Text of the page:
Nigeria has a long history of major protests, from the 1929 Aba Women’s War against the British colonial administration—fought by women in the present-day Eastern and South-south regions—to the ongoing #EndSARS and #SARSMustGo protests sweeping through cities and social media—against police brutality on young Nigerians.
Each moment in our history could be soundtracked, from the catalogue of Fela Kuti to recent offerings in the last two decades. Last weekend, a video surfaced of Abuja protesters dancing to Davido’s “FEM”:
— Ebenezer Agu (@eezer_) October 10, 2020
We bring you five Nigerian songs from the 2000s and 2010s that capture the great swirl of anger and unstoppable call for justice.
1. “Jaga Jaga,” Eedris Abdulkareem (2004)
The song that drew a response from President Obasanjo, which led to it being banned from radio, but couldn’t stop it becoming a modern classic for the masses. Nigeria, as the lyrics go, is jaga jaga, scatter-scatter, disorganized. No one can argue this.
2. “Mr President,” African China (2006)
African China’s direct callout of the Nigerian leadership is an enduring message from Nigerians. The chorus is simple: Mr. President/Lead us well/ If you be governor/Govern us well/If you be senator/Senate am well/If you be police/Police am well/No dey take bribe. As President Buhari remains out of touch and Governor Wike of Rivers State banned protests and the police continue shooting unarmed people in Abuja and Oyo State—there is nothing more to say.
3. “Dem Mama,” Timaya (2007)
Timaya’s debut single is a chilling reminder of the Odi Massacre of 1999, when then president Olusegun Obasanjo sent in soldiers to raze the town of Odi in Bayelsa State—leaving only a bank, an Anglican church, and a health centre—after the killing of policemen by militants. This song says: this can happen to you, too, if you belong to the wrong ethnicity in Nigeria, if you belong to the wrong class.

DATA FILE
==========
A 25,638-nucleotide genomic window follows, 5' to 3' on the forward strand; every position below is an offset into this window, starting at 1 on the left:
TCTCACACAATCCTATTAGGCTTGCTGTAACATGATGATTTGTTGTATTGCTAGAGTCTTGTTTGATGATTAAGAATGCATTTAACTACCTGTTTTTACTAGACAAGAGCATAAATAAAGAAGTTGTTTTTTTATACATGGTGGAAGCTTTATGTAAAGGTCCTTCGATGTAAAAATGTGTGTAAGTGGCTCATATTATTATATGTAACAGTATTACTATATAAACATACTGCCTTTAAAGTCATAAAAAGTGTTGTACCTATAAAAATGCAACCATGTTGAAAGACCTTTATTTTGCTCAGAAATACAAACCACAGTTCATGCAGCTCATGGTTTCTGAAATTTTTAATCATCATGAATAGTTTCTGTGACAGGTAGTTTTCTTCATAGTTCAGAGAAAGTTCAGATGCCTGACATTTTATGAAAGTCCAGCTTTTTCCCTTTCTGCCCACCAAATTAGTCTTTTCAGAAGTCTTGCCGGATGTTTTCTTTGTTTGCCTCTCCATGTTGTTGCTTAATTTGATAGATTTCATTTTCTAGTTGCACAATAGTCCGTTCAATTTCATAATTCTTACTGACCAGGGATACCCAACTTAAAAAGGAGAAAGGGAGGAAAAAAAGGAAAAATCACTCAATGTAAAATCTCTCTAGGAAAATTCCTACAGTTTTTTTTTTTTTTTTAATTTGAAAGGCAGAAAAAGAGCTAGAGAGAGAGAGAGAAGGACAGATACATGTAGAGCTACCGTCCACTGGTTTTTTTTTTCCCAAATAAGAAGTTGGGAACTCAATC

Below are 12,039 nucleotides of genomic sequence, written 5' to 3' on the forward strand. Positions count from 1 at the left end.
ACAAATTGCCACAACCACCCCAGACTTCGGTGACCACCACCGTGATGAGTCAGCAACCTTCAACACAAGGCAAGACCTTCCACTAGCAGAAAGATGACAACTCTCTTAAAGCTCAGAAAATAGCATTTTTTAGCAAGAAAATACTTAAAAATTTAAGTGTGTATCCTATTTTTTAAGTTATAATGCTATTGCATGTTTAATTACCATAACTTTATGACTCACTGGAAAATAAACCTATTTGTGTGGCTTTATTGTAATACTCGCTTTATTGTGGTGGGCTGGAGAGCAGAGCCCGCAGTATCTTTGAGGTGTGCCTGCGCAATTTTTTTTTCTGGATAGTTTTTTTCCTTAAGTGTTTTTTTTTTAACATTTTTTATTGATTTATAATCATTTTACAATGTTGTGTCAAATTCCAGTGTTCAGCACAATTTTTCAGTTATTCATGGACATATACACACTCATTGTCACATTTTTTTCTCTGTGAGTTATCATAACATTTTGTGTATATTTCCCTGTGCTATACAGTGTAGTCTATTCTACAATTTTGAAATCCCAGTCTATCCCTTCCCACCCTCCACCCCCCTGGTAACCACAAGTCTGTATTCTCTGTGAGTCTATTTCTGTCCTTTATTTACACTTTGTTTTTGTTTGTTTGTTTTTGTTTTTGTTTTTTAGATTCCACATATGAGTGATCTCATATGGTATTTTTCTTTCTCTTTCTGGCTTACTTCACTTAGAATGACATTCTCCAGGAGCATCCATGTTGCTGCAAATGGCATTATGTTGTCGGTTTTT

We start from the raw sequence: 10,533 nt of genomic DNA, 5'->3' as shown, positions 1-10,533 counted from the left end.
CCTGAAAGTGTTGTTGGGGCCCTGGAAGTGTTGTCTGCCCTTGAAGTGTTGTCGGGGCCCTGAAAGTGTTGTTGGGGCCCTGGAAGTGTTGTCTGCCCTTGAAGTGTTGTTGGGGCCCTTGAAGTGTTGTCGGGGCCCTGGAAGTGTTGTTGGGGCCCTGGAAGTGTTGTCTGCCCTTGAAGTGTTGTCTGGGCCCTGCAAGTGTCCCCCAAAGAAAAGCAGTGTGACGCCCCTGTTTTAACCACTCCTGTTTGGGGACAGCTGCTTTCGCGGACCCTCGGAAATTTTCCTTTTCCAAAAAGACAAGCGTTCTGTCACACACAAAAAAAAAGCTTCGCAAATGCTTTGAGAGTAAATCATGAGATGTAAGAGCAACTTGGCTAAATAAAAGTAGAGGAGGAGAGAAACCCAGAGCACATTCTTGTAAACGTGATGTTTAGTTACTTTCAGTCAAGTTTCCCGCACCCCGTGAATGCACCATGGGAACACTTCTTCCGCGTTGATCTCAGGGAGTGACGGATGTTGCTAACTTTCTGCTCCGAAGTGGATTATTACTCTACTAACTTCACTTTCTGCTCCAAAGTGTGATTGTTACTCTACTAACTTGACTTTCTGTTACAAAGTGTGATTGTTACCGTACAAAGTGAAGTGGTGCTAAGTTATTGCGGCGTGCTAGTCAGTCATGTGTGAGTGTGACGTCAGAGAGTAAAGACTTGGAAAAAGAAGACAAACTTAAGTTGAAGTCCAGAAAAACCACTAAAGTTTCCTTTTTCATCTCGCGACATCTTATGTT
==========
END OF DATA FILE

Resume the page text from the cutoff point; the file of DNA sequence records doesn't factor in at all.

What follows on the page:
4. “Jailer,” Asa (2007)
Asa’s emoting, about a jailer whose oppression makes them a victim as well, is a mega metaphor for any oppression. In today’s Nigeria, it points at a political class most of which does not care about the #EndSARS movement, as if their own children would be immune to being shot dead in the streets as many have.
5. “This Is Nigeria,” Falz (2018)
Falz’ cover of Childish Gambino’s international sensation “This Is America” became a hit in Nigeria, if divisive among critics. It does what it set out to do: dramatize a malfunctioning society in which crime is as rampant as it has been officialized in plain sight. As the police shoot unarmed protesters, killing people, we are reminded of what Nigeria truly is.
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Otosirieze Obi-Young is a writer, editor, journalist, and curator. He is Editor of Folio Nigeria, where he profiles innovators and facilitators in culture: business, art, photography, music, activism, health, food. He has vast experience working in literature. He has sat on the judging panels of The Gerald Kraak Prize and of The Morland Writing Scholarship. He is an editor at 14, Nigeria's first queer art collective, and Curator at The Art Naija Series, a sequence of e-anthologies exploring different aspects of Nigerianness. For three years, Nov. 2016 to Apr. 2020, he led the transformation of the literary blog Brittle Paper into a continental powerhouse, ideating and administering The Brittle Paper Awards, the first by an African publication. His work in queer advocacy has been profiled in Literary Hub. In 2019, he won The Future Awards Africa Prize for Literature. In 2020, he was named among "The 100 Most Influential Young Nigerians." He completed a collection of short stories in 2016 and his novel in 2020. Find him on otosirieze.com or on Twitter & Insta: @otosirieze.